Battery: Well it has a 360mAh battery. The battery is not the issue though, the issue is the screen. That super pretty AMOLED screen you see, needs to be actively transmitting light to be seen. It is an emissive screen and its battery hungry. Then you have the option to have it auto light up with a flick of the wrist or you can have it run in a dim passive mode most of the time so it’s something you can glance at and see. This however is battery destroying. Leaving the screen on and the battery life just plummets like a lead weight. If you make use of the thing or have the dim always lit up feature in use then expect to start charging the thing halfway through your day. I get that the battery itself isn’t the problem, nor can it really grew much physically but that’s not my problem, it’s for Moto engineers to solve. Even if you use it without passively being on still expect the thing to want charged every single night.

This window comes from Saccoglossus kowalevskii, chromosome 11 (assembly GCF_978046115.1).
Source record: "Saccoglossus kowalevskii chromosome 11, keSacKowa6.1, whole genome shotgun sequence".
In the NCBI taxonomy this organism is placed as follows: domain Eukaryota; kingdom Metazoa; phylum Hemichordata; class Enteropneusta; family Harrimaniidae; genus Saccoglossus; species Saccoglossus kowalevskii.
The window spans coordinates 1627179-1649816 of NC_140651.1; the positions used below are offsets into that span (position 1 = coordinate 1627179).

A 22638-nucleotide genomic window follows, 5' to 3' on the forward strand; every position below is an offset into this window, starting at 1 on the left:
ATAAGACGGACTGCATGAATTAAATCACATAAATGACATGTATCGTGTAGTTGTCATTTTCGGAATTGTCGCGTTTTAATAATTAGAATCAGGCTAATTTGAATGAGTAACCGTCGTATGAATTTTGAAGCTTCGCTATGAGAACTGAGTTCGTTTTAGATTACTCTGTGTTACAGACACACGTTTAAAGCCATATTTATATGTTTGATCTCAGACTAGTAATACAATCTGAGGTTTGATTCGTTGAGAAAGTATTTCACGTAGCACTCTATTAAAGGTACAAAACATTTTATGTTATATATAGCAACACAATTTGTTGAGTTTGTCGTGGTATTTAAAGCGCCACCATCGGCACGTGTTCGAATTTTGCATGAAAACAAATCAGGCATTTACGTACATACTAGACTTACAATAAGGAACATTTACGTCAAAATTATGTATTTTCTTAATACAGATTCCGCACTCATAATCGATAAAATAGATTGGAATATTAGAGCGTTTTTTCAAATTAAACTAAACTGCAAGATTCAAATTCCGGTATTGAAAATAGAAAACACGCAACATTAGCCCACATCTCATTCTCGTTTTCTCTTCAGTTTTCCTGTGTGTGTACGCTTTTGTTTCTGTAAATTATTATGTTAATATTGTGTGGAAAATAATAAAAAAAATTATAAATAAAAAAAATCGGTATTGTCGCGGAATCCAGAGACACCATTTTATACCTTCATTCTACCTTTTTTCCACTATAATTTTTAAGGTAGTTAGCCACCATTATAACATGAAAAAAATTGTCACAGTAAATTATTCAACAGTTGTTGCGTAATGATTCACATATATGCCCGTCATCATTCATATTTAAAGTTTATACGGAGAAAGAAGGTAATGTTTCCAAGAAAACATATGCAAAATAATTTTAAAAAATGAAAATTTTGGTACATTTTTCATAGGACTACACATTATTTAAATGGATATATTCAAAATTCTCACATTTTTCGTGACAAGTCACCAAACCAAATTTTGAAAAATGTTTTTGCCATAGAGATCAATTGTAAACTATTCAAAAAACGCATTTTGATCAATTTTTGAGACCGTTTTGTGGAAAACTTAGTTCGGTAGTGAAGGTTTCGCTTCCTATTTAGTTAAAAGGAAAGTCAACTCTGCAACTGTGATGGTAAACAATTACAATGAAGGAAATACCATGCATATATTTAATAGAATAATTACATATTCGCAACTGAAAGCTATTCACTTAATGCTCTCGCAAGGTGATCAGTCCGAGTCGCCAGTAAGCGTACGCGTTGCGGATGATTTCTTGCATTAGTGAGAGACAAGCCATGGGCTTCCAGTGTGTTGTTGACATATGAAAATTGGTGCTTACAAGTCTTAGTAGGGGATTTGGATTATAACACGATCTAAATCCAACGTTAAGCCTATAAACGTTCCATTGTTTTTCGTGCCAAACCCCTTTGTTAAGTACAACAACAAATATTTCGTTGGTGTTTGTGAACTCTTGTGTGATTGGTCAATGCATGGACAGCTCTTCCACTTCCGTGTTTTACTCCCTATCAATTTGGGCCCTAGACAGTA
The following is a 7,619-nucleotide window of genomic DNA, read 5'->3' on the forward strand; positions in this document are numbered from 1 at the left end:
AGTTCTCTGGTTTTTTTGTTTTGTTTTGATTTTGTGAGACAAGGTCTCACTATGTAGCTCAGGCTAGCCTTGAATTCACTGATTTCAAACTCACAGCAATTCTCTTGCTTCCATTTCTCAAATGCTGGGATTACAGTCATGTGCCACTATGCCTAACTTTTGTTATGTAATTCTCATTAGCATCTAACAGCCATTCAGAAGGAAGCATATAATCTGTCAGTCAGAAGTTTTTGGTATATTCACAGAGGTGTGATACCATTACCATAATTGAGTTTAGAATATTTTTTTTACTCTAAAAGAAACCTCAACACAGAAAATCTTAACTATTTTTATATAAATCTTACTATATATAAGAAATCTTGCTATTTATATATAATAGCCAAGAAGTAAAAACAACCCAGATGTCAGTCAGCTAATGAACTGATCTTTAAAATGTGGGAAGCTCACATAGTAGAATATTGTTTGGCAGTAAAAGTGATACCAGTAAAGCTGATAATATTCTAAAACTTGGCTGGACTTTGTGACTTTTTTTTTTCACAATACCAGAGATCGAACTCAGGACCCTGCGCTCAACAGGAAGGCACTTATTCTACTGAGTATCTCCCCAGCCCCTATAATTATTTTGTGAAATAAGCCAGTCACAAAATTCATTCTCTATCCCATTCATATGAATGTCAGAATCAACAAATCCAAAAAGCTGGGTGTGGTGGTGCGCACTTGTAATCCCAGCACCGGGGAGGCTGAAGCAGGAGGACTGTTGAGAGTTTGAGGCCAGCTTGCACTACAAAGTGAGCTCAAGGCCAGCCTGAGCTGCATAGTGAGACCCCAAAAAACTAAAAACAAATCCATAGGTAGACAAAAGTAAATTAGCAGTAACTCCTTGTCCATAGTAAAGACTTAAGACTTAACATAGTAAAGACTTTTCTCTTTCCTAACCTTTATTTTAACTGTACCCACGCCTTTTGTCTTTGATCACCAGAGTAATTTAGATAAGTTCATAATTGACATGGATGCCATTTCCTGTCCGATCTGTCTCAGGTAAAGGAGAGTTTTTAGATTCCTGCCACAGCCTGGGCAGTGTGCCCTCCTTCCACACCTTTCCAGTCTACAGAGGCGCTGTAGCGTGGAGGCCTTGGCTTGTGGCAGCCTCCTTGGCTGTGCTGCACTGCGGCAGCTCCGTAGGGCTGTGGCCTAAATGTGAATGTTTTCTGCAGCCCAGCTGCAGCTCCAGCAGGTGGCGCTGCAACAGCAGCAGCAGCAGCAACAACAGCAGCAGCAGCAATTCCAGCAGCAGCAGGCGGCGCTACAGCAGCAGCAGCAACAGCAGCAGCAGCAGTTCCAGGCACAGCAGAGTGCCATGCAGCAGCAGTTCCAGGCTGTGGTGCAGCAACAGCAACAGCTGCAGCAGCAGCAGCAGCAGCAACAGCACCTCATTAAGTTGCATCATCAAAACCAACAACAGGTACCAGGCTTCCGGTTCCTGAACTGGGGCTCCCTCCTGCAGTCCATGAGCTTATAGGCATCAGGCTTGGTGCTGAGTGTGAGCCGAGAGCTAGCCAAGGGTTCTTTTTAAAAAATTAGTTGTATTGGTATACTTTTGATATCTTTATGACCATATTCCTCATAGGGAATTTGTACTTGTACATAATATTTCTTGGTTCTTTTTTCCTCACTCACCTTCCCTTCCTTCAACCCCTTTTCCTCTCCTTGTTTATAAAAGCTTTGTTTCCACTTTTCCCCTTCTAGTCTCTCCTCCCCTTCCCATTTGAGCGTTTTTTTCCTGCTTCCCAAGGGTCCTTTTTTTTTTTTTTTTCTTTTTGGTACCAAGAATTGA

Connectivity: So its main method of world communication is via Bluetooth 4.0 Low Energy. That’s great, it pairs to your phone, the phone does the thinking and data transmission all over that power sipping Bluetooth connection. You also have the option to use Wi-Fi. You can use it to keep your phone and watch in communication, via Wi-Fi and the internet. You know, for when your phone is out of Bluetooth range yet you still need to be connected to it, if not physically near it. Why you may wonder, I certainly did. The only scenario I can see it popping up is if at work you go to the bathroom, leaving your phone behind but are waiting for some urgent email. You need that notification that it’s come in. It’s a stretch I know, mostly it’s a stupid feature that just further hammers the battery. Of course you can just leave Wi-Fi off which is what I do.